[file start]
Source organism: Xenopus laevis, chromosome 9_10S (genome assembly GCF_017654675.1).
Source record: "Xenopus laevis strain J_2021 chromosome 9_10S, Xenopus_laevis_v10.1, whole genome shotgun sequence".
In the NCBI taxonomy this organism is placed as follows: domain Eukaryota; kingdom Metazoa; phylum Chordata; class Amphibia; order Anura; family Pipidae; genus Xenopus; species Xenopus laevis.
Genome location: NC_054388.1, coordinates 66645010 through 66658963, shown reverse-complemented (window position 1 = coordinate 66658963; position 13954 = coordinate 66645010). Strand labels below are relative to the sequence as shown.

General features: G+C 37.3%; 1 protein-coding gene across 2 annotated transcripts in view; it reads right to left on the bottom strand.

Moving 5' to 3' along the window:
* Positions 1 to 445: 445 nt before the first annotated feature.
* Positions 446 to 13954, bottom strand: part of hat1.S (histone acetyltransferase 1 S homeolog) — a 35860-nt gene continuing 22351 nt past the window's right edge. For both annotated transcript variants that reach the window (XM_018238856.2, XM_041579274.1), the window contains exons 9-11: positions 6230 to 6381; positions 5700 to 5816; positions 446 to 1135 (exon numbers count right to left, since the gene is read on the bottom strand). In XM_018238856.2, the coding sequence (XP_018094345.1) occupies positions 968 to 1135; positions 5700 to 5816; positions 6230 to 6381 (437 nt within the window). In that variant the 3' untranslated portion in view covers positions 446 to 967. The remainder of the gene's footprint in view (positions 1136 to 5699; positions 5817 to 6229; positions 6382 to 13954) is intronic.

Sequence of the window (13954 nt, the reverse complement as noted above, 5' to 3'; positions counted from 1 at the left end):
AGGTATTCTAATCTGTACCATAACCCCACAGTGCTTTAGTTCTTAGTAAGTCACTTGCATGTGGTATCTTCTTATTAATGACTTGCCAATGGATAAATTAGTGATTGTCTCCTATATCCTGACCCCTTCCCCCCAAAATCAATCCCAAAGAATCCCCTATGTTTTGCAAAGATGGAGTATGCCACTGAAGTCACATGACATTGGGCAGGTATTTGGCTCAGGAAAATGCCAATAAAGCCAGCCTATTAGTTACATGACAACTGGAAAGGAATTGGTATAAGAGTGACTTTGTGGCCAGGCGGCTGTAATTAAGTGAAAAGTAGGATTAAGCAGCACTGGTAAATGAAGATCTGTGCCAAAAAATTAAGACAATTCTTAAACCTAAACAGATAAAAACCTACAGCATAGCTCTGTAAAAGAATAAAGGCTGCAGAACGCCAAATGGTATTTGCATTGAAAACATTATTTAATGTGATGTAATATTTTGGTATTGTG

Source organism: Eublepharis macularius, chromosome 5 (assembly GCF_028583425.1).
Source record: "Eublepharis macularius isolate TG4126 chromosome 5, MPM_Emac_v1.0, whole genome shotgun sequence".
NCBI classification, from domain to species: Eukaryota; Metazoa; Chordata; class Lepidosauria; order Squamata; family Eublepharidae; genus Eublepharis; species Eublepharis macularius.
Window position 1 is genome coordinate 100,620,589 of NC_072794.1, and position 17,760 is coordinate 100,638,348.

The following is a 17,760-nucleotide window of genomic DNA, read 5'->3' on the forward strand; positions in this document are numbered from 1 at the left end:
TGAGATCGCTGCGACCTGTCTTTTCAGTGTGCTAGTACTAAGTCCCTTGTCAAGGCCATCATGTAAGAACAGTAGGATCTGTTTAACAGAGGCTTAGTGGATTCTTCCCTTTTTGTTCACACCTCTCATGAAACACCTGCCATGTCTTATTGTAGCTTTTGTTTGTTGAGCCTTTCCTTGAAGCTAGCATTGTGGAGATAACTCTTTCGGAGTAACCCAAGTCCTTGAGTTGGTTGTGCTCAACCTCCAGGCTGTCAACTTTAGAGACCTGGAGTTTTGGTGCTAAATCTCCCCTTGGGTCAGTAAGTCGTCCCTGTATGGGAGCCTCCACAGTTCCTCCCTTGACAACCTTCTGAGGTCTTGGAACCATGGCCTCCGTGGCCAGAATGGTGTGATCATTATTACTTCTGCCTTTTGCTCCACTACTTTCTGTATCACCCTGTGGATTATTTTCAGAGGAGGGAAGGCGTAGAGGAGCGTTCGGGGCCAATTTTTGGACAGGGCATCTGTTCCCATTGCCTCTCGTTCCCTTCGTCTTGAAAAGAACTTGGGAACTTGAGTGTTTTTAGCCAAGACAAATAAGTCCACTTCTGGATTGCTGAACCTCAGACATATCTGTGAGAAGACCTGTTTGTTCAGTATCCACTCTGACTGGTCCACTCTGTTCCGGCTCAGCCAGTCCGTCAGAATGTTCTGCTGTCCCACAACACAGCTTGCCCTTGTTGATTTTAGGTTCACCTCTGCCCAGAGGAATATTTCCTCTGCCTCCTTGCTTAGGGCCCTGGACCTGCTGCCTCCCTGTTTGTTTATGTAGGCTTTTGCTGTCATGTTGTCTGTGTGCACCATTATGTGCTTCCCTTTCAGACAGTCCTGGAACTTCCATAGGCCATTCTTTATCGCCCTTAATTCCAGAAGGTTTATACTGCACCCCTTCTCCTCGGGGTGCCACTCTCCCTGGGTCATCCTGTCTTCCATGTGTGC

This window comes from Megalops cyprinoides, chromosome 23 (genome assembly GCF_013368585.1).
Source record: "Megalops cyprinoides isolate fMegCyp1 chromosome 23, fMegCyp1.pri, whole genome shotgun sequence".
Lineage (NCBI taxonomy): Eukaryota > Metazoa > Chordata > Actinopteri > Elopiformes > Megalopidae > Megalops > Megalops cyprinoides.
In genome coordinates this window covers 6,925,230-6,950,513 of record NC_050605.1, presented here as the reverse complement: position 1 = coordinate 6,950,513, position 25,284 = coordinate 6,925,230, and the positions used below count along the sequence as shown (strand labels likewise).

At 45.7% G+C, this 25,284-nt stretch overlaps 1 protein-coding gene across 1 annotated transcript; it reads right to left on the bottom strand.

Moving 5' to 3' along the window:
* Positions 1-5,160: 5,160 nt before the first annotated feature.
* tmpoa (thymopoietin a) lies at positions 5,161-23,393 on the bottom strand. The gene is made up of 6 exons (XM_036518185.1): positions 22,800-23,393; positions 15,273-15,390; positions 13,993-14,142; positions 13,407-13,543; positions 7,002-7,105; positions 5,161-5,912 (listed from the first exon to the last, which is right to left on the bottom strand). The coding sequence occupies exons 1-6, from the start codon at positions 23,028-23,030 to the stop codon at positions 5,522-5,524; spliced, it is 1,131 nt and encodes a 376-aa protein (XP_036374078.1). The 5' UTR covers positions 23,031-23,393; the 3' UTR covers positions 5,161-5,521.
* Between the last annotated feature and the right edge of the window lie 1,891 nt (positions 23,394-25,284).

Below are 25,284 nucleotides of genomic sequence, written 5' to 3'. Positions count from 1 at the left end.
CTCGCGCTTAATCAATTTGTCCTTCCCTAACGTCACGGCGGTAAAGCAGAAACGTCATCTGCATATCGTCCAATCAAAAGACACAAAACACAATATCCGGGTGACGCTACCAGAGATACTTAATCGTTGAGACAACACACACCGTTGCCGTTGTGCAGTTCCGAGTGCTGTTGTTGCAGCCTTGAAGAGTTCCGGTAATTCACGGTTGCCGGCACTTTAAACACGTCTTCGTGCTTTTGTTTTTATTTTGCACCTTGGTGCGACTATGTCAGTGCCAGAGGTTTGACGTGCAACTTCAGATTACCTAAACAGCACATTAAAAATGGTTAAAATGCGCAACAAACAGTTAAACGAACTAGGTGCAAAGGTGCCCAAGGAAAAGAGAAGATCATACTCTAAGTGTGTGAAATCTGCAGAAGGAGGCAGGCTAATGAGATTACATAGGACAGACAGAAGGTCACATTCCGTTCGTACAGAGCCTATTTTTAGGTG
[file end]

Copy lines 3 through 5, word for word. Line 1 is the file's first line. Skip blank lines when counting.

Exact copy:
In the NCBI taxonomy this organism is placed as follows: domain Eukaryota; kingdom Metazoa; phylum Chordata; class Amphibia; order Anura; family Pipidae; genus Xenopus; species Xenopus laevis.
Genome location: NC_054388.1, coordinates 66645010 through 66658963, shown reverse-complemented (window position 1 = coordinate 66658963; position 13954 = coordinate 66645010). Strand labels below are relative to the sequence as shown.

General features: G+C 37.3%; 1 protein-coding gene across 2 annotated transcripts in view; it reads right to left on the bottom strand.